- Actively managed crypto trading to be available to qualified investors in mid-June
- In December, the bank said clients could not hold crypto, but times have changed
Wells Fargo Investment Institute, which went public with its new crypto strategy today, one of the most volatile days for cryptocurrencies in the recent months.
According to an Insider interview with Wells Fargo Investment Institute president, Darrell Cronk, the bank will offer a “professionally managed solution” to its wealthy clients in mid-June.
The bank’s crypto strategy research is led by the institute’s global manager research team, which is headed by Greg Maddox, according to the article which was posted today.
A viable investment asset
In a special report on the investment rationale for cryptocurrencies, the bank said, “We believe that cryptocurrencies have evolved into a viable investment asset. There are over 9,000 cryptocurrencies, with $2.4 trillion in capitalization (as of May 7, 2021), and this depth and breadth allow additional analysis of their trends.1 Short-term factors suggest further deepening of the market. We believe long-term supply and demand trends support further industry growth, the potential for further compression in price volatility, and a possible role as portfolio diversifiers.”
Today’s news is directly opposite to what John LaForge, head of real asset strategy for Wells Fargo Investment Institute, told media attending a 2021 outlook briefing in December. Then the bank said its analysts did not have a crypto recommendation and that clients could not hold crypto at Wells Fargo.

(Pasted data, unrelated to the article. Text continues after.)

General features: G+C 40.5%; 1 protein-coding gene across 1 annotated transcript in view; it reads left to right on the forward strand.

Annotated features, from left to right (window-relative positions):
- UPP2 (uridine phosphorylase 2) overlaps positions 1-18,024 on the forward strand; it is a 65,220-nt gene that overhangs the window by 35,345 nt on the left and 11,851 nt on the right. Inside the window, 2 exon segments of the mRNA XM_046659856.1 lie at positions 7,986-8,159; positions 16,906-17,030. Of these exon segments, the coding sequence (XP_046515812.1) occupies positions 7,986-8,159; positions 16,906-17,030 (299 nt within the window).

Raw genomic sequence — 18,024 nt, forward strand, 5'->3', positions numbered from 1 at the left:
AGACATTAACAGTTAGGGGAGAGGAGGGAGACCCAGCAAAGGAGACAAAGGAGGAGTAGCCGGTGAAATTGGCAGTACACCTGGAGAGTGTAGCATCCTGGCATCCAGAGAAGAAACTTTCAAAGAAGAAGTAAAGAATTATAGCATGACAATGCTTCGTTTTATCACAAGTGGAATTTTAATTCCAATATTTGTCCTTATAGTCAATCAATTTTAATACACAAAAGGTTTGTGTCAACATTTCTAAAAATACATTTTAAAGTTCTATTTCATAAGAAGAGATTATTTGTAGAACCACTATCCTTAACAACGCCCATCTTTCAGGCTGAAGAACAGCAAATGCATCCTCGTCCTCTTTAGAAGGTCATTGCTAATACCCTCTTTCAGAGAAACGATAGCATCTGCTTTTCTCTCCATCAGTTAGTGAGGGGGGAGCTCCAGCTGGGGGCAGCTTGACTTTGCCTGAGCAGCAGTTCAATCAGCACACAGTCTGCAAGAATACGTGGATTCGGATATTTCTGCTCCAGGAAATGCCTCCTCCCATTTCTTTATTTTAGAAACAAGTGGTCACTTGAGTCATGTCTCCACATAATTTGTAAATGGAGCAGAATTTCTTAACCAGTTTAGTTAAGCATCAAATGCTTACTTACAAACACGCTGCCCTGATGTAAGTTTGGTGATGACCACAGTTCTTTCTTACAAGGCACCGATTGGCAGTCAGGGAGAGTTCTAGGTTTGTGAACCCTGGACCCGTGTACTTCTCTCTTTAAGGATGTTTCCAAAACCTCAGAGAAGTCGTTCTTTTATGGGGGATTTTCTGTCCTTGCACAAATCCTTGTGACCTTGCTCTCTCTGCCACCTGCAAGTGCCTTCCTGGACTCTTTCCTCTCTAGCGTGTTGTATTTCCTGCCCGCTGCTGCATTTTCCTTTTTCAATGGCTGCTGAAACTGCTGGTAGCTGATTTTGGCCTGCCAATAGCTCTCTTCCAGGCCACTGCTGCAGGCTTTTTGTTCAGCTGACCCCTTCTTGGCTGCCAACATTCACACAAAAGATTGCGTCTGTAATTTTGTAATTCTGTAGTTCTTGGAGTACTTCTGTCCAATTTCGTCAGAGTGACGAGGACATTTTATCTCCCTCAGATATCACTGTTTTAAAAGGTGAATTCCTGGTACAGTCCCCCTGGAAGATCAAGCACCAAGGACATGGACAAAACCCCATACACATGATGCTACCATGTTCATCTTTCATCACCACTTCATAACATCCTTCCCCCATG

Wells Fargo joins Citigroup, Goldman Sachs, BNY Mellon and JPMorgan as one of the big names in finance that have recently announced plans to expand into digital asset investment vehicles and services.
Timing is everything
However, the bank’s news dropped on one of the most volatile days and weeks for crypto currencies in recent months. Some attribute the plummet to Elon Musk’s u-turn on allowing bitcoin for Tesla purchases last week.
Bitcoin plummeted as much as 30% to around $30,000 Wednesday before recovering around 10%. Ethereum plummeted 19% while Dogecoin fell 20% to 38 cents.
As traders rushed to sell, Coinbase and Binance experienced outages in the US morning trading hours — with Coinbase being down for one and a half hours.
The largest digital currency was trading at around $38,000 at time of publication, according to CoinGecko.